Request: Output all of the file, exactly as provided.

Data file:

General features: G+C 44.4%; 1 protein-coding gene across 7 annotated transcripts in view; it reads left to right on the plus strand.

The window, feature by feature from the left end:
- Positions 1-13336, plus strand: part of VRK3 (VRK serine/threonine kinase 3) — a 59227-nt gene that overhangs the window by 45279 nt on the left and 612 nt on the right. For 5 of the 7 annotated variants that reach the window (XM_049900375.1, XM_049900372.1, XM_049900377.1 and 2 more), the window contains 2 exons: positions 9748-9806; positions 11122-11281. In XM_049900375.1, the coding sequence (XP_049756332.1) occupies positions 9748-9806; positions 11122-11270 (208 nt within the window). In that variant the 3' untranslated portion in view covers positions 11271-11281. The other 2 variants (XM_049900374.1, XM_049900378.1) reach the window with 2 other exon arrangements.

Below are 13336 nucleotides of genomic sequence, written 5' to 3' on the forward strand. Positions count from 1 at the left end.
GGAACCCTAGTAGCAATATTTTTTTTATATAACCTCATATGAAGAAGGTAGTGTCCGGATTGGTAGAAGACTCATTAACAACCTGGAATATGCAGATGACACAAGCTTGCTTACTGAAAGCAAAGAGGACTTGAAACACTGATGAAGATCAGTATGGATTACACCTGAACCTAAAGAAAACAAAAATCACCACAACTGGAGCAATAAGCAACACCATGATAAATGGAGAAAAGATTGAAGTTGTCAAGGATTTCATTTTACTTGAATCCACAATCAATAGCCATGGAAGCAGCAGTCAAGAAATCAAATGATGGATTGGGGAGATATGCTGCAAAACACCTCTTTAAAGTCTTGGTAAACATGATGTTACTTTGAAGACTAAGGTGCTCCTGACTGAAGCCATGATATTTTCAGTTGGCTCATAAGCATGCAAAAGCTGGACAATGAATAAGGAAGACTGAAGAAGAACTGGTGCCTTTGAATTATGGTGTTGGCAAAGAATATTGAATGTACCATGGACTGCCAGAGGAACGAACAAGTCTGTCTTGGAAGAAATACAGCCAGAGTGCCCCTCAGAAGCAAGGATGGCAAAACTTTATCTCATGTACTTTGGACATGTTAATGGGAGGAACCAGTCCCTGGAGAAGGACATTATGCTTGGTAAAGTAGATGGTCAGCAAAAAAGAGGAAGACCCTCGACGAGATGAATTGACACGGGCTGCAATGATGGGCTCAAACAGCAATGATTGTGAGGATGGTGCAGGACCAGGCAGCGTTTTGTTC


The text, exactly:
General features: G+C 44.4%; 1 protein-coding gene across 7 annotated transcripts in view; it reads left to right on the plus strand.

The window, feature by feature from the left end:
- Positions 1-13336, plus strand: part of VRK3 (VRK serine/threonine kinase 3) — a 59227-nt gene that overhangs the window by 45279 nt on the left and 612 nt on the right. For 5 of the 7 annotated variants that reach the window (XM_049900375.1, XM_049900372.1, XM_049900377.1 and 2 more), the window contains 2 exons: positions 9748-9806; positions 11122-11281. In XM_049900375.1, the coding sequence (XP_049756332.1) occupies positions 9748-9806; positions 11122-11270 (208 nt within the window). In that variant the 3' untranslated portion in view covers positions 11271-11281. The other 2 variants (XM_049900374.1, XM_049900378.1) reach the window with 2 other exon arrangements.

Below are 13336 nucleotides of genomic sequence, written 5' to 3' on the forward strand. Positions count from 1 at the left end.
GGAACCCTAGTAGCAATATTTTTTTTATATAACCTCATATGAAGAAGGTAGTGTCCGGATTGGTAGAAGACTCATTAACAACCTGGAATATGCAGATGACACAAGCTTGCTTACTGAAAGCAAAGAGGACTTGAAACACTGATGAAGATCAGTATGGATTACACCTGAACCTAAAGAAAACAAAAATCACCACAACTGGAGCAATAAGCAACACCATGATAAATGGAGAAAAGATTGAAGTTGTCAAGGATTTCATTTTACTTGAATCCACAATCAATAGCCATGGAAGCAGCAGTCAAGAAATCAAATGATGGATTGGGGAGATATGCTGCAAAACACCTCTTTAAAGTCTTGGTAAACATGATGTTACTTTGAAGACTAAGGTGCTCCTGACTGAAGCCATGATATTTTCAGTTGGCTCATAAGCATGCAAAAGCTGGACAATGAATAAGGAAGACTGAAGAAGAACTGGTGCCTTTGAATTATGGTGTTGGCAAAGAATATTGAATGTACCATGGACTGCCAGAGGAACGAACAAGTCTGTCTTGGAAGAAATACAGCCAGAGTGCCCCTCAGAAGCAAGGATGGCAAAACTTTATCTCATGTACTTTGGACATGTTAATGGGAGGAACCAGTCCCTGGAGAAGGACATTATGCTTGGTAAAGTAGATGGTCAGCAAAAAAGAGGAAGACCCTCGACGAGATGAATTGACACGGGCTGCAATGATGGGCTCAAACAGCAATGATTGTGAGGATGGTGCAGGACCAGGCAGCGTTTTGTTC